Joint Committee on Atomic Energy on the Price-Anderson Act. The Report 
states, at p. 16 that ``[i]f there is anything from a nuclear incident 
at the licensed activity which causes injury abroad, or if there is any 
activity abroad which causes further injury in the United States the 
situation will require further investigation at that time.'' This 
sentence follows an explicit and lengthy statement that the 
``occurrence'' is an event at the site of the activity:

    * * * The occurrence which is the subject of this definition is that 
event at the site of the licensed activity, or activity for which the 
Commission has entered into a contract, which may cause damage, rather 
than the site where the damage may perhaps be caused. This site must be 
within the United States. The suggested exclusion of facilities under 
license for export was not accepted. This is because the definition of 
``nuclear incident'' limits the occurrence causing damage to one within 
the United States. It does not matter what license may be applicable if 
the occurrence is within the United States. If there is anything from a 
nuclear incident at the licensed activity which causes injury abroad or 
if there is any activity abroad which causes further injury in the 
United States the situation will require further investigation by the 
Congress at that time * * *


Read literally, the last sentence would seem inconsistent with the 
preceding

[[Page 205]]

statement. It is, however, possible to read the sentence as consistent 
with the preceding statement if it is taken as indicating a recognition 
by Congress of the fact that the statutory limitation of liability to 
$500,000,000 would probably not limit claims by foreign residents to 
that amount in foreign courts and that therefore the persons indemnified 
were not fully protected against bankrupting claims, one of the primary 
purposes of the bill. \4\
---------------------------------------------------------------------------

    \4\ Atomic Industrial Forum, Financial Protection Against Atomic 
Hazards, The International Aspects, p. 52 (1959).
---------------------------------------------------------------------------

    (f) The point in question received scant consideration during the 
hearings preceding adoption of the bill held by the Joint Committee on 
Atomic Energy. A summary of the study of the Atomic Industrial Forum, 
cited above, was introduced into the record of the hearing and included 
a conclusion that the provisions of the bill seemed to cover the 
situation. \5\ That conclusion would seem entitled to more than ordinary 
weight since the Forum study received the careful consideration of the 
Joint Committee. \6\ and the study referenced a statement from the 1956 
Report very similar to the confusing statement in the 1957 Report noted 
above. \7\
---------------------------------------------------------------------------

    \5\ Hearings before the Joint Committee on Atomic Energy, 
Governmental Indemnity and Reactor Safety, 85th Cong., 1st Sess., p. 181 
(1957) (hereinafter referred to as ``Hearings.'')
    \6\ Hearings, p. 168.
    \7\ Hearings, p. 182.
---------------------------------------------------------------------------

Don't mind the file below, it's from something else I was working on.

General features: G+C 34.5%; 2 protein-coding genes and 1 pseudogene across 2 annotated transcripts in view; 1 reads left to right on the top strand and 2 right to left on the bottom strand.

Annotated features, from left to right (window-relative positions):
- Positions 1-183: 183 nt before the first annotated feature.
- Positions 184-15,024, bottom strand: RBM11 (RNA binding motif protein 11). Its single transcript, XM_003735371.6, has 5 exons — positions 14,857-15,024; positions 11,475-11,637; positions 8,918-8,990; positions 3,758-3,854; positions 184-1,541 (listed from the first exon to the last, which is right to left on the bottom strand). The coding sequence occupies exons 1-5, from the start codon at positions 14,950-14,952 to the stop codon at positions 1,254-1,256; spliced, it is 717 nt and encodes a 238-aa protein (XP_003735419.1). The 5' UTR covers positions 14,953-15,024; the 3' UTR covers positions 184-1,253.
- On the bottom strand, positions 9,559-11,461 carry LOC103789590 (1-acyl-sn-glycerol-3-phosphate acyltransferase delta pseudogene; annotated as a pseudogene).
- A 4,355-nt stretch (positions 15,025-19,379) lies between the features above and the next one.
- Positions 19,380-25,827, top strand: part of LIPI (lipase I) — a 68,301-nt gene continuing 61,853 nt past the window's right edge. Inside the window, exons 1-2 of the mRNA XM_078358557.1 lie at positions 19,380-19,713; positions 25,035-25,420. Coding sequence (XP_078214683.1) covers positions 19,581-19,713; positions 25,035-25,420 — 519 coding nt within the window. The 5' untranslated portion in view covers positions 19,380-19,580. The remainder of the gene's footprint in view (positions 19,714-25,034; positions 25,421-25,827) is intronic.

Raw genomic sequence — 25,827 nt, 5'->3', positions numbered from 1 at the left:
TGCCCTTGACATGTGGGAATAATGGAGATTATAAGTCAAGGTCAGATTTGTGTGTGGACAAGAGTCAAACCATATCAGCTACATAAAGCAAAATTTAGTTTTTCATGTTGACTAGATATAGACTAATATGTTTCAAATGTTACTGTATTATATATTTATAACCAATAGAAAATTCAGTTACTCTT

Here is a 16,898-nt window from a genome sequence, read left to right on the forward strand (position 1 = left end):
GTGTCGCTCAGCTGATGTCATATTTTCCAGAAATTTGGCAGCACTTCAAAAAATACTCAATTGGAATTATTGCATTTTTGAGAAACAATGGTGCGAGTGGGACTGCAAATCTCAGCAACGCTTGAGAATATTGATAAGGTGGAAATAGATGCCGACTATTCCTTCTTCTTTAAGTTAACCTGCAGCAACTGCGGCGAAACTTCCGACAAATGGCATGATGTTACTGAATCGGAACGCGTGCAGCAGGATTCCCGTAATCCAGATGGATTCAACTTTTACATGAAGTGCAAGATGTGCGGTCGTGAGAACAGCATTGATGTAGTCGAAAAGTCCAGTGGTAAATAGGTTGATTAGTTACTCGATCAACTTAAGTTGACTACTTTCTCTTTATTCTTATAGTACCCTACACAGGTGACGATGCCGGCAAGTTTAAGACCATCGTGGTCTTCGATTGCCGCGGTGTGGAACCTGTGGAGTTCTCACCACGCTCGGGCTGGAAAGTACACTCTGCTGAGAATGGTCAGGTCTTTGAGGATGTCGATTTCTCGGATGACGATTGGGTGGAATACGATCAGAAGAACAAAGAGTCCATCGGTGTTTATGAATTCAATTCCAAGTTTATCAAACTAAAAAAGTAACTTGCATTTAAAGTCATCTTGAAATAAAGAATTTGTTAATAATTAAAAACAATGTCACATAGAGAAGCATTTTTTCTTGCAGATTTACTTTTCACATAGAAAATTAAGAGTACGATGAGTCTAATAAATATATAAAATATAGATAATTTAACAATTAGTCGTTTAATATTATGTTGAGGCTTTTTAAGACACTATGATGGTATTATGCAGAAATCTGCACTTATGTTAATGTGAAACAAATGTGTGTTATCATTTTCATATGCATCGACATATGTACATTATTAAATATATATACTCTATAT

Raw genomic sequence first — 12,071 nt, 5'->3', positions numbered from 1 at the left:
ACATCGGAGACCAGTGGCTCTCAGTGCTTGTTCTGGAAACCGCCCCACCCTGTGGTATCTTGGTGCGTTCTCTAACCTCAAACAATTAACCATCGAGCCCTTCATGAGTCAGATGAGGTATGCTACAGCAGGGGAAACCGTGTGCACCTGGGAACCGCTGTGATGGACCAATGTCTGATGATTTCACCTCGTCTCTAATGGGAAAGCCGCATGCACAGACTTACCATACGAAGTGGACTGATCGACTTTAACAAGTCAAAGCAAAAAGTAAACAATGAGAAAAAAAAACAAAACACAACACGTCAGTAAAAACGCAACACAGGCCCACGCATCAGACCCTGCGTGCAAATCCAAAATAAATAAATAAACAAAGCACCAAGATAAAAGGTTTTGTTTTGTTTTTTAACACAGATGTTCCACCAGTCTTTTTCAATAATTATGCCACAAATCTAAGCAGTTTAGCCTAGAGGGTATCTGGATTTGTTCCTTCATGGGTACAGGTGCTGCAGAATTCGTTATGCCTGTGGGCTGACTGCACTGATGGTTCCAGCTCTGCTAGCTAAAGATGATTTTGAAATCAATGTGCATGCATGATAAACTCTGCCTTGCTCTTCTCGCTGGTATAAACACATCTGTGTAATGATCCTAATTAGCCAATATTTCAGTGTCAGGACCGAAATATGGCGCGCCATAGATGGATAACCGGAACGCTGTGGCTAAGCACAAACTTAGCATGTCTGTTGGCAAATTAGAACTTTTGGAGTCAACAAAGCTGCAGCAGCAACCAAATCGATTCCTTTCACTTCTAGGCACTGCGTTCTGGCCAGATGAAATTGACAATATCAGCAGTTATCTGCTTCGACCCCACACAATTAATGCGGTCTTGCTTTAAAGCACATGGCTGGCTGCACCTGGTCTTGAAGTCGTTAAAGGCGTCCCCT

(g) There was also a rather ambiguous colloquy in the hearings 
between Representative Cole and Mr. Charles Haugh in which 
Representative Cole indicated that the Joint Committee

``* * * will do pretty well if we successfully protect the American 
people and property owners in this country without worrying about those 
that live abroad.'' \8\
---------------------------------------------------------------------------

    \8\ Hearings, p. 97. It is significant to note that Mr. Haugh stated 
at that point the problem of the reactor operator who is concerned with 
any type of liability. He noted that the insurance contracts would cover 
``* * * the instance where * * * something happen[ed] out of the country 
and a suit is brought in the United States on that.''
---------------------------------------------------------------------------

    (h) Congress, in enacting the Price-Anderson Indemnity Act added to 
section 2 of the Atomic Energy Act of 1954, a new subsection which 
stated, inter alia:

    In order * * * to encourage the development of the atomic energy 
industry, * * * the United States may make funds available for a portion 
of the damages suffered by the public from nuclear incidents and may 
limit the liability of those persons liable for such losses.


This statutory purpose is frustrated if the atomic energy industry is 
not protected from bankrupting liabilities for damages caused abroad by 
an accident occurring in the United States. \9\ In the Report, the Joint 
Committee on Atomic Energy made explicit mention of the fact that the 
private insurance to be provided for reactor operators included

[[Page 206]]

coverage for damage in Canada and Mexico and, at another point, noted 
the Committee's hope that the insurance contract in its final form would 
cover the same scope as the bill. \10\
---------------------------------------------------------------------------

    \9\ The Atomic Industrial Forum study notes that ``[T]o be adequate, 
the governmental indemnity must cover industry's liability to residents 
of the countries who suffer as a result of an accident at an 
installation based in the United States.'' p. 61. This is certainly the 
case and one of the major Congressional purposes is frustrated should 
the Act be said to be unclear on this point. The principal reason for 
the conclusion that there is coverage reached in the Forum study is the 
fact that Price-Anderson provides indemnity for ``any legal liability.'' 
Arthur Murphy, Director of the study, in a recent article, has stated 
that the confusing sentence in the Report is `` * * * inconsistent with 
the flat coverage of any legal liability by the indemnity.'' Murphy,